I’ve been reading The Goal as well as The Phoenix Project. Whilst there are many important principals in these novels (and I highly recommend them) I wanted to highlight one in particular – The danger of too much Inventory or unfinished work.
Recently I was working on an Agile project. This team conformed to the scrum framework zealously, the application architecture was solid, the team were beyond excellent, we had fantastic and driven product owner. Yet despite all of this we consistently missed our sprint goal. Each retrospective we looked at the process, adjusted and tried again. We reduced sprint lengths, reduced the number of stories in a sprint, inflated our estimates for the stories, and quite a number of other adjustments. Nothing seemed to resolve the issue. We were confounded nothing seemed to resolve what was happening.
Finally Matt the Scrum Master suggest one last thing:
The entire team would only work on one story at a time.
Essentially we set a Work in Progress limit of 1, not for a given column (i.e. Test) but for the entire stream. As you can imagine there was a lot of resistance to this. In a team primarily made up of contract resource this seemed crazy. Can you imagine the burn rate? As with the old concept of a factory with contract resource in IT, you always aim to get your pound of flesh. This is expensive resource and you want to keep them busy. At least that is the common practice.
Despite the resistance the team committed to the restriction. Throughout the sprint only 1 story was allowed to be in progress at any one time. Amazingly the first story was signed off by the product owner within a day or two. I was astounded, the team were encouraged and it only got better from there. True throughput was achieved within the sprint, not by carrying stories over.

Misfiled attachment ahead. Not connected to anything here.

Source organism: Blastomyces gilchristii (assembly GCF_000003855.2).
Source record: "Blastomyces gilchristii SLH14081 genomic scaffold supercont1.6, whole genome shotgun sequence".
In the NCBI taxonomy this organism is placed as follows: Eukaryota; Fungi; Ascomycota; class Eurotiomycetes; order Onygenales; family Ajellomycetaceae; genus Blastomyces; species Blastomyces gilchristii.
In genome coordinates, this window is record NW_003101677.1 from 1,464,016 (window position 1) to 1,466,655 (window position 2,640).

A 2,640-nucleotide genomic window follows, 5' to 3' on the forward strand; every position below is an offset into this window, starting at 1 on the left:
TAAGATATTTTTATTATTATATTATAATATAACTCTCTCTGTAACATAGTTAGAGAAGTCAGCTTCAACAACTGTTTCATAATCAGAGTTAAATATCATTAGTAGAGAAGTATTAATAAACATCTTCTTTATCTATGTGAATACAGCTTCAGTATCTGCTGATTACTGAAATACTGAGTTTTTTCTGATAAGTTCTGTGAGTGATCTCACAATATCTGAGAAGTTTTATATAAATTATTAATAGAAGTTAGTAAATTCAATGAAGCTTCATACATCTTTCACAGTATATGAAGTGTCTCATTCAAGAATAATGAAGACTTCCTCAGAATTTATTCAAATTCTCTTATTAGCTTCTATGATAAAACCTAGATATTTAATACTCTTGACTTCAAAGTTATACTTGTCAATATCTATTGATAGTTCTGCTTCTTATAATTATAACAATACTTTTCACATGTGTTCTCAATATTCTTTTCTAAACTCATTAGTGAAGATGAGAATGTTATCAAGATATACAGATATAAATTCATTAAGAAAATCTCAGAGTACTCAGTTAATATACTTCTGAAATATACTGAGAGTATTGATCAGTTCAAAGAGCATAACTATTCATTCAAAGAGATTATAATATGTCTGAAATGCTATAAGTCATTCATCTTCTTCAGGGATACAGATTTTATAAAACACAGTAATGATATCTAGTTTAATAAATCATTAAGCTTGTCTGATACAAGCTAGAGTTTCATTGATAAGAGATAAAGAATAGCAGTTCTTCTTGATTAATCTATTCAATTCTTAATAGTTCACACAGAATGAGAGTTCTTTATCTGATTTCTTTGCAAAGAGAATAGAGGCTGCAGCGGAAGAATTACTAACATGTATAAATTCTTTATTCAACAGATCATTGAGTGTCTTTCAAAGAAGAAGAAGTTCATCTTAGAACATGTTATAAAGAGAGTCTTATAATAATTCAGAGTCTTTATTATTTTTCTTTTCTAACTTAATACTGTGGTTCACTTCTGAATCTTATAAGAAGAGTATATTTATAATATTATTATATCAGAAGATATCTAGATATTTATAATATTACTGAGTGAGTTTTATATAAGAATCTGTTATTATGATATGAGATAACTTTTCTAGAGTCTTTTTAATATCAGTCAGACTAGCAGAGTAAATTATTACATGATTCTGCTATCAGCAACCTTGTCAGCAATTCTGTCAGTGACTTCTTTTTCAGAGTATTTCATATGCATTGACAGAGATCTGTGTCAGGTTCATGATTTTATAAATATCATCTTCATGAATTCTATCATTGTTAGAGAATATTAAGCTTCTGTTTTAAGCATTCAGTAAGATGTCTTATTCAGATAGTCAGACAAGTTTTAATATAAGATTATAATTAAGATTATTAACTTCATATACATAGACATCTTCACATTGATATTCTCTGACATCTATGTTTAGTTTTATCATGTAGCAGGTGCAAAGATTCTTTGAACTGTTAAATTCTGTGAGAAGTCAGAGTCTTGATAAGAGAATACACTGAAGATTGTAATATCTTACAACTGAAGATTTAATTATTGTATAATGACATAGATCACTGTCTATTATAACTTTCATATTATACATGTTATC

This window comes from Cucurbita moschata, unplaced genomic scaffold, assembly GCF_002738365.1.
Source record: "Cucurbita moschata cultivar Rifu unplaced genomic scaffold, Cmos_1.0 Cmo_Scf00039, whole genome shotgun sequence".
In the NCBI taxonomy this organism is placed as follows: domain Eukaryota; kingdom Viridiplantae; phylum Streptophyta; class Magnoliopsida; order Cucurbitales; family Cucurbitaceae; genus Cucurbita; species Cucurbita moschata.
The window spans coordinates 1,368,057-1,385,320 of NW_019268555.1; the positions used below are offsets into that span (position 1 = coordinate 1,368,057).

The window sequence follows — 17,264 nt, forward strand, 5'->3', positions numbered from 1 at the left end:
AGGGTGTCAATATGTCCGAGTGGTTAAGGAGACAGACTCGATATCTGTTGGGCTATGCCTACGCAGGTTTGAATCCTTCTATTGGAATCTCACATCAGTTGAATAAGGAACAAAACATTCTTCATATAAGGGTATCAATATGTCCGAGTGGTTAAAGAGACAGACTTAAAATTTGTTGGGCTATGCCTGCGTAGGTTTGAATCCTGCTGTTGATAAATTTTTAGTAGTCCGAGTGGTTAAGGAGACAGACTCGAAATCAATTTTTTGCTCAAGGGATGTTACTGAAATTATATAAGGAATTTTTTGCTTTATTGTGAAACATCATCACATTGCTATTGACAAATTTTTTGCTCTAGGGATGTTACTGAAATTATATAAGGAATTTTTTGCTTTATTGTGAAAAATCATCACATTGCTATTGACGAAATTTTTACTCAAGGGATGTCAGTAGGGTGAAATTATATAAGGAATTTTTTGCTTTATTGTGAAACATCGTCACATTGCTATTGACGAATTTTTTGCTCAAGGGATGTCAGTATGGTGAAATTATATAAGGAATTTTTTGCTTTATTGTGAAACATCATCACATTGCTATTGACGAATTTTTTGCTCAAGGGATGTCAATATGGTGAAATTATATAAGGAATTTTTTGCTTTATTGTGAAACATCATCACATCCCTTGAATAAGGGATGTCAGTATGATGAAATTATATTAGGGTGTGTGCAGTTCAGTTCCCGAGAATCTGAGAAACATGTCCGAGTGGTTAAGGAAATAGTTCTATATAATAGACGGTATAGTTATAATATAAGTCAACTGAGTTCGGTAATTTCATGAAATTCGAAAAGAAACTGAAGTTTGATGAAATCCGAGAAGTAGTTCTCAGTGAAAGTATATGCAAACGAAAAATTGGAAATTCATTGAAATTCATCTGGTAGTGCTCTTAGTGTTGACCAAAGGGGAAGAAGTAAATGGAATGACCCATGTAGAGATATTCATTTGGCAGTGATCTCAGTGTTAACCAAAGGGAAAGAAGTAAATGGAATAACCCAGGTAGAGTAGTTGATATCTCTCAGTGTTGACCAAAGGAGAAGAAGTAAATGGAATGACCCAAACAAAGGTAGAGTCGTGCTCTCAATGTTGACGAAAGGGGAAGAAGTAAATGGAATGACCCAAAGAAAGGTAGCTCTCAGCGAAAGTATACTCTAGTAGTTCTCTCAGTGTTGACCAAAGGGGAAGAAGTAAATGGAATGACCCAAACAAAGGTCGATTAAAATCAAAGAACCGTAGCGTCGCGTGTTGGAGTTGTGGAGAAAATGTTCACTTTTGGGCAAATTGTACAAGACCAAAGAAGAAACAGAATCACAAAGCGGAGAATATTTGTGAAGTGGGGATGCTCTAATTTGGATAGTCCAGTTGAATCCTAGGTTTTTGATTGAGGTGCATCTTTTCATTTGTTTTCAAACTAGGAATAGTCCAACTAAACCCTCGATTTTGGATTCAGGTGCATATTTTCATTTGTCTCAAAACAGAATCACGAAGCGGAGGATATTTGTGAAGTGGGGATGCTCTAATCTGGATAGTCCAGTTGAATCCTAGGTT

What caused this? What hadn’t we seen before?
I think for myself, despite all the rhetoric and the adherence to ceremony, my measure of productivity was fundamentally askew. Busy != Productive even if it is with prep for other items in the sprint. If it does not move the highest priority items from left to right then it’s probably not something that should be done.
For the team it forced the hive-mind to work as one, with only one item to work on, the team was forced to swarm on every problem. This helped to transfer knowledge and significantly improved resolution speed.
Responsible for the Technology strategy within IJYI, John is an evangelist for the adoption of DevOps, specifically how best to apply the tools we have at hand to improve delivery. Having worked within software development for the past 20 years, he brings a wealth of experience, technical expertise and passion both for technology and to see the next generation of developers flourish.
To further these goals he has recently undertaken taken PhD research at the University of Suffolk in to the field of Computer Science and Informatics, specifically looking at the further of application and testing within the enterprise.